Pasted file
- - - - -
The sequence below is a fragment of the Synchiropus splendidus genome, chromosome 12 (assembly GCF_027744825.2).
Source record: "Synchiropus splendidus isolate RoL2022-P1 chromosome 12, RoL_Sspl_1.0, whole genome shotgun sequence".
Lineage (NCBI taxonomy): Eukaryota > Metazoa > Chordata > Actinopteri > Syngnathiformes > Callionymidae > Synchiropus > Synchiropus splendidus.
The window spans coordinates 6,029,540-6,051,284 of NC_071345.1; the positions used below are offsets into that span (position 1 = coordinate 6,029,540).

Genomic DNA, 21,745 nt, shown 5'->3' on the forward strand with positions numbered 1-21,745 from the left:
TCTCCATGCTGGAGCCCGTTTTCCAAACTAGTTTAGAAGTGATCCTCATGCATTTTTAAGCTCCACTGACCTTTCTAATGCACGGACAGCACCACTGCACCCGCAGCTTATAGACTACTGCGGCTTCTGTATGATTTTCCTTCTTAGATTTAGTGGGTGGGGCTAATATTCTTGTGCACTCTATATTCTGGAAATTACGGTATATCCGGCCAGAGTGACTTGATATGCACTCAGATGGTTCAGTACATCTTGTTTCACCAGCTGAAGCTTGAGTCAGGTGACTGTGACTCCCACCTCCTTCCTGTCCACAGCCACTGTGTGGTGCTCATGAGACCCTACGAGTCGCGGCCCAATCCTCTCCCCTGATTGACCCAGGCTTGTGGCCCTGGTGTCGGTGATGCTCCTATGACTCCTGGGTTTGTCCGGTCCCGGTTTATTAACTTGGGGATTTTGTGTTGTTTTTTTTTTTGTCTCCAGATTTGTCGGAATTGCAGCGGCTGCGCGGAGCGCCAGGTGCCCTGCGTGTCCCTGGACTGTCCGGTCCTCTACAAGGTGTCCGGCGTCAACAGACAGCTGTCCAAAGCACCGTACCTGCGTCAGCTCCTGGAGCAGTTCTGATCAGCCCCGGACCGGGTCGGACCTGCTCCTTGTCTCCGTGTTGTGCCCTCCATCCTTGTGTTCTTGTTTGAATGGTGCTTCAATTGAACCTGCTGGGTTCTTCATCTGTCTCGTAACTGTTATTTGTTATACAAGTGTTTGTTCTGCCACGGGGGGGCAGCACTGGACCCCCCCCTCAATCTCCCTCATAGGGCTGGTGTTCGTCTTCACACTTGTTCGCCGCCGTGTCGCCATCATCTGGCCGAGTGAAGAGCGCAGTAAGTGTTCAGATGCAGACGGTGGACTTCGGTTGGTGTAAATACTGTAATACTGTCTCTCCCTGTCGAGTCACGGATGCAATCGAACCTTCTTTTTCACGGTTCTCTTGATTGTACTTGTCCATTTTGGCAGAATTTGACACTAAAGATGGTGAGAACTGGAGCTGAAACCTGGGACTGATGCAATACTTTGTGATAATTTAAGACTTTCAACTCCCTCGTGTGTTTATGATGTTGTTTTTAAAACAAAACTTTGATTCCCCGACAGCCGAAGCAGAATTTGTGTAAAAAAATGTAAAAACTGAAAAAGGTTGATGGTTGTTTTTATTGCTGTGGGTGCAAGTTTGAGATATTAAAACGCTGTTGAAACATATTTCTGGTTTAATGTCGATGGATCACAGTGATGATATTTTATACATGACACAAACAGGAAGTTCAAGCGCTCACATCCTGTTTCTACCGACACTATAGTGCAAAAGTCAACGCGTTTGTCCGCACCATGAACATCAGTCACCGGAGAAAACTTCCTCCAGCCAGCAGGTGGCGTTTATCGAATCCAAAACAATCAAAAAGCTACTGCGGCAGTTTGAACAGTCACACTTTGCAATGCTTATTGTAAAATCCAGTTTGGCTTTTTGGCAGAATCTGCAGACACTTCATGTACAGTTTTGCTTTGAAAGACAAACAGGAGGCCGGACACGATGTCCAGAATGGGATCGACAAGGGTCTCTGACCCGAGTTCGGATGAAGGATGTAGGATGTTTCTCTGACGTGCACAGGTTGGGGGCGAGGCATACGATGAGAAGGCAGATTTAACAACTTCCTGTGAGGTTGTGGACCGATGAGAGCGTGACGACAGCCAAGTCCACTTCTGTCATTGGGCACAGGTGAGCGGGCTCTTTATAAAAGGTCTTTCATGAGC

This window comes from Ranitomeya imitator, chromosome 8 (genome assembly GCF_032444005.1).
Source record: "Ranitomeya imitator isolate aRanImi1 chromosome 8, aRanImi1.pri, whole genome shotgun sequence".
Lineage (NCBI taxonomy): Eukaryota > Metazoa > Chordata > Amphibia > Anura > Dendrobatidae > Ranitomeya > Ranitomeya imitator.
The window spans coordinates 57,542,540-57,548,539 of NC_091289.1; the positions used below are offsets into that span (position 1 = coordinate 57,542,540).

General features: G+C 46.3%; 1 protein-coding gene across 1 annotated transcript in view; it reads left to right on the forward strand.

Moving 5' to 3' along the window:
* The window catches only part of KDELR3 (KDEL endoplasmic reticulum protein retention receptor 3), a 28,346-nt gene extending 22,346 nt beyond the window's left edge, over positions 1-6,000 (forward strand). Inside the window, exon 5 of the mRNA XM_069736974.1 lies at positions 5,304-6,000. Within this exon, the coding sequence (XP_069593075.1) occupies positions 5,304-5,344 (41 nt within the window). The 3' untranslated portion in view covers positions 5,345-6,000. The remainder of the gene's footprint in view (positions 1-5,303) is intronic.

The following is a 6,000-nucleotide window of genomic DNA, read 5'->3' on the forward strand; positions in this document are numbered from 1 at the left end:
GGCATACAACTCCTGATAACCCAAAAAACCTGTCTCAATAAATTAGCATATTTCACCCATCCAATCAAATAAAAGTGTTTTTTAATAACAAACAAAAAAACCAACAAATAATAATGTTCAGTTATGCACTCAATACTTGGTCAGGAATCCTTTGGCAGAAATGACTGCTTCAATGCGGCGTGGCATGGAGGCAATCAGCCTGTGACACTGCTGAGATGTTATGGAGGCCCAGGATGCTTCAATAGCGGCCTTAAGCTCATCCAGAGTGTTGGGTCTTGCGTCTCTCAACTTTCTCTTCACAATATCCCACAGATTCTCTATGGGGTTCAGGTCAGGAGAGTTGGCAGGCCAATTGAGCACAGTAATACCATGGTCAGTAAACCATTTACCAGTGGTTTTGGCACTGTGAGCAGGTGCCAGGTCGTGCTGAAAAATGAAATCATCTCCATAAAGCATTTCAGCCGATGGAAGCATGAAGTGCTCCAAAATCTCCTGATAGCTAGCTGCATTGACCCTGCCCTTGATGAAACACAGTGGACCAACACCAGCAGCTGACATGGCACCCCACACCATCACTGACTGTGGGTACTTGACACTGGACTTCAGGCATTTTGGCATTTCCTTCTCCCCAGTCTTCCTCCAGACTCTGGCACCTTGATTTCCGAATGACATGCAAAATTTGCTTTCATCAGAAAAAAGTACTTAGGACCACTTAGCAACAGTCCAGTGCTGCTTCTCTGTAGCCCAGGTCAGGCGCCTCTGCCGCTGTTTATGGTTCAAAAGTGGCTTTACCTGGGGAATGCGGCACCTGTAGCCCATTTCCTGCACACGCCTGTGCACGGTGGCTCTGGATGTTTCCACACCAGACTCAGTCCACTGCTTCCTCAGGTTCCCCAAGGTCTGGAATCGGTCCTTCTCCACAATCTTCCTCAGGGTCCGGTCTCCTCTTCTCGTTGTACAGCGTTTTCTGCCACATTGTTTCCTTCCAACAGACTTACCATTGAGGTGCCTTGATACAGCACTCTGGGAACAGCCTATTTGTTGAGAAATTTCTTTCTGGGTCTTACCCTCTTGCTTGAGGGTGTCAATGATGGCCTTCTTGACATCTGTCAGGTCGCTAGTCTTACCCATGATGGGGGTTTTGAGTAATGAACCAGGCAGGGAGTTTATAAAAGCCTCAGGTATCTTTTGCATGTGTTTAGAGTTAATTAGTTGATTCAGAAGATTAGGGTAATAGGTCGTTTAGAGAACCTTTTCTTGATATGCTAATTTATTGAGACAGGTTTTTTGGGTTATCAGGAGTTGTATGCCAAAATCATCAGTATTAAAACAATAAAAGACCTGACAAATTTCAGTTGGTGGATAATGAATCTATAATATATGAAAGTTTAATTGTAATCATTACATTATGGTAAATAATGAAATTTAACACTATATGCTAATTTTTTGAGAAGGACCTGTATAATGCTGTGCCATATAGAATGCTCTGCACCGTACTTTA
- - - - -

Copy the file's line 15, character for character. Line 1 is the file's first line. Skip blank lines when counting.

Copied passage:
GGCATACAACTCCTGATAACCCAAAAAACCTGTCTCAATAAATTAGCATATTTCACCCATCCAATCAAATAAAAGTGTTTTTTAATAACAAACAAAAAAACCAACAAATAATAATGTTCAGTTATGCACTCAATACTTGGTCAGGAATCCTTTGGCAGAAATGACTGCTTCAATGCGGCGTGGCATGGAGGCAATCAGCCTGTGACACTGCTGAGATGTTATGGAGGCCCAGGATGCTTCAATAGCGGCCTTAAGCTCATCCAGAGTGTTGGGTCTTGCGTCTCTCAACTTTCTCTTCACAATATCCCACAGATTCTCTATGGGGTTCAGGTCAGGAGAGTTGGCAGGCCAATTGAGCACAGTAATACCATGGTCAGTAAACCATTTACCAGTGGTTTTGGCACTGTGAGCAGGTGCCAGGTCGTGCTGAAAAATGAAATCATCTCCATAAAGCATTTCAGCCGATGGAAGCATGAAGTGCTCCAAAATCTCCTGATAGCTAGCTGCATTGACCCTGCCCTTGATGAAACACAGTGGACCAACACCAGCAGCTGACATGGCACCCCACACCATCACTGACTGTGGGTACTTGACACTGGACTTCAGGCATTTTGGCATTTCCTTCTCCCCAGTCTTCCTCCAGACTCTGGCACCTTGATTTCCGAATGACATGCAAAATTTGCTTTCATCAGAAAAAAGTACTTAGGACCACTTAGCAACAGTCCAGTGCTGCTTCTCTGTAGCCCAGGTCAGGCGCCTCTGCCGCTGTTTATGGTTCAAAAGTGGCTTTACCTGGGGAATGCGGCACCTGTAGCCCATTTCCTGCACACGCCTGTGCACGGTGGCTCTGGATGTTTCCACACCAGACTCAGTCCACTGCTTCCTCAGGTTCCCCAAGGTCTGGAATCGGTCCTTCTCCACAATCTTCCTCAGGGTCCGGTCTCCTCTTCTCGTTGTACAGCGTTTTCTGCCACATTGTTTCCTTCCAACAGACTTACCATTGAGGTGCCTTGATACAGCACTCTGGGAACAGCCTATTTGTTGAGAAATTTCTTTCTGGGTCTTACCCTCTTGCTTGAGGGTGTCAATGATGGCCTTCTTGACATCTGTCAGGTCGCTAGTCTTACCCATGATGGGGGTTTTGAGTAATGAACCAGGCAGGGAGTTTATAAAAGCCTCAGGTATCTTTTGCATGTGTTTAGAGTTAATTAGTTGATTCAGAAGATTAGGGTAATAGGTCGTTTAGAGAACCTTTTCTTGATATGCTAATTTATTGAGACAGGTTTTTTGGGTTATCAGGAGTTGTATGCCAAAATCATCAGTATTAAAACAATAAAAGACCTGACAAATTTCAGTTGGTGGATAATGAATCTATAATATATGAAAGTTTAATTGTAATCATTACATTATGGTAAATAATGAAATTTAACACTATATGCTAATTTTTTGAGAAGGACCTGTATAATGCTGTGCCATATAGAATGCTCTGCACCGTACTTTA